In Finnish, although there is theoretically no limit to the length of compound words, words consisting of more than three components are rare. Even those with fewer than three components can look mysterious[ clarification needed ] to non-Finnish speakers, such as hätäuloskäynti (emergency exit). Internet folklore sometimes suggests that lentokone­suihkuturbiinimoottori­apumekaanikko­aliupseerioppilas (Airplane jet turbine engine auxiliary mechanic non-commissioned officer student) is the longest word in Finnish, but evidence of it actually being used is scant and anecdotal at best. [1]

Compounds can be rather long when translating technical documents from English to some other language, since the lengths of the words are theoretically unlimited, especially in chemical terminology. For example, when translating an English technical document to Swedish, the term "Motion estimation search range settings" can be directly translated to rörelse­uppskattnings­sökintervalls­inställningar, though in reality, the word would most likely be divided in two: sökintervalls­inställningar för rörelse­uppskattning – "search range settings for motion estimation".


Semantic classification

A common semantic classification of compounds yields four types:

An endocentric compound consists of a head , i.e. the categorical part that contains the basic meaning of the whole compound, and modifiers, which restrict this meaning. For example, the English compound doghouse, where house is the head and dog is the modifier, is understood as a house intended for a dog. Endocentric compounds tend to be of the same part of speech (word class) as their head, as in the case of doghouse. (Such compounds were called tatpuruṣa in the Sanskrit tradition.)

An exocentric compound (called a bahuvrihi compound in the Sanskrit tradition) is a hyponym of some unexpressed semantic category (such as a person, plant, or animal): none (neither) of its components can be perceived as a formal head, and its meaning often cannot be transparently guessed from its constituent parts. For example, the English compound white-collar is neither a kind of collar nor a white thing. In an exocentric compound, the word class is determined lexically, disregarding the class of the constituents. For example, a must-have is not a verb but a noun. The meaning of this type of compound can be glossed as "(one) whose B is A", where B is the second element of the compound and A the first. A bahuvrihi compound is one whose nature is expressed by neither of the words: thus a white-collar person is neither white nor a collar (the collar's colour is a metonym for socioeconomic status). Other English examples include barefoot.

Copulative compounds are compounds with two semantic heads.

Appositional compounds are lexemes that have two (contrary) attributes that classify the compound.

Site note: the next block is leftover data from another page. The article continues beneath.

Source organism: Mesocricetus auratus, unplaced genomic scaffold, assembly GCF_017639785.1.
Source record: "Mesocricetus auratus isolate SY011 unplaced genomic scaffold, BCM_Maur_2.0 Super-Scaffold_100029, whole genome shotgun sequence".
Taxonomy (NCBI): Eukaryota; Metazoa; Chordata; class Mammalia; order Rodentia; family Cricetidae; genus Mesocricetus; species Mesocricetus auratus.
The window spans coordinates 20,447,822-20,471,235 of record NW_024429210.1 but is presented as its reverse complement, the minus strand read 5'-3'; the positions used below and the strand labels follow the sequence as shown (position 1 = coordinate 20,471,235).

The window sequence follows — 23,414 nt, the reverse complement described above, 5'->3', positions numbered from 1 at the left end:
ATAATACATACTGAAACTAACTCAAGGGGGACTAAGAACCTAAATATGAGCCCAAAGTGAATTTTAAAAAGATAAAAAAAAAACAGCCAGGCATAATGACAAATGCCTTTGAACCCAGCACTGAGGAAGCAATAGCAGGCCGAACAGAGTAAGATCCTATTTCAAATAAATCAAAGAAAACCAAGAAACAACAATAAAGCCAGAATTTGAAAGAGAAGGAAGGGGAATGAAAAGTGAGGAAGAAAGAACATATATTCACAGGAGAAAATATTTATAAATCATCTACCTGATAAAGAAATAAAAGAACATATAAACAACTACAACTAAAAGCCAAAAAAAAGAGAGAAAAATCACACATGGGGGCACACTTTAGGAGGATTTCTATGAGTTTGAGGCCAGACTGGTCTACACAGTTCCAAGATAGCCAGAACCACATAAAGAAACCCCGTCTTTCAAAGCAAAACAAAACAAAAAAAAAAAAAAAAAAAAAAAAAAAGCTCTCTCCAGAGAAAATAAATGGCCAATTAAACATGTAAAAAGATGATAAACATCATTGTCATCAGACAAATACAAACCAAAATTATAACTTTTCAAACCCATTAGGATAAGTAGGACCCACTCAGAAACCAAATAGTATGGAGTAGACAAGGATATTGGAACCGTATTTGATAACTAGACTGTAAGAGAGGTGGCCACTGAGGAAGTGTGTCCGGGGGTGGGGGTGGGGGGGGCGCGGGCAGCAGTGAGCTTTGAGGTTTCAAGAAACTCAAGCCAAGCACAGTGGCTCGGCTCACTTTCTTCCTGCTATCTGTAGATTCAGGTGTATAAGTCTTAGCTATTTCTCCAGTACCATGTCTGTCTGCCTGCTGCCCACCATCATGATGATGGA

endocentricA+B denotes a special kind of Bdarkroom, smalltalk
exocentricA+B denotes a special kind of an unexpressed semantic headredhead, scarecrow
copulativeA+B denotes 'the sum' of what A and B denotebittersweet, sleepwalk
appositionalA and B provide different descriptions for the same referenthunter-gatherer, maidservant

Syntactic classification

Noun–noun compounds

All natural languages have compound nouns. The positioning of the words (i.e. the most common order of constituents in phrases where nouns are modified by adjectives, by possessors, by other nouns, etc.) varies according to the language. While Germanic languages, for example, are left-branching when it comes to noun phrases (the modifiers come before the head), the Romance languages are usually right-branching.

In French, compound nouns are often formed by left-hand heads with prepositional components inserted before the modifier, as in chemin-de-fer 'railway', lit. 'road of iron', and moulin à vent 'windmill', lit. 'mill (that works)-by-means-of wind'.

In Turkish, one way of forming compound nouns is as follows: yeldeğirmeni 'windmill' (yel: wind, değirmen-i: mill-possessive); demiryolu 'railway' (demir: iron, yol-u: road-possessive).

Occasionally, two synonymous nouns can form a compound noun, resulting in a tautology. One example is the English word pathway .

Verb–noun compounds

A type of compound that is fairly common in the Indo-European languages is formed of a verb and its object, and in effect transforms a simple verbal clause into a noun.

In Spanish, for example, such compounds consist of a verb conjugated for the second person singular imperative followed by a noun (singular or plural): e.g., rascacielos (modelled on "skyscraper", lit. 'scratch skies'), sacacorchos 'corkscrew' (lit. 'pull corks'), guardarropa 'wardrobe' (lit. 'store clothes'). These compounds are formally invariable in the plural (but in many cases they have been reanalyzed as plural forms, and a singular form has appeared). French and Italian have these same compounds with the noun in the singular form: Italian grattacielo 'skyscraper', French grille-pain 'toaster' (lit. 'toast bread').

This construction exists in English, generally with the verb and noun both in uninflected form: examples are spoilsport, killjoy, breakfast, cutthroat, pickpocket, dreadnought, and know-nothing.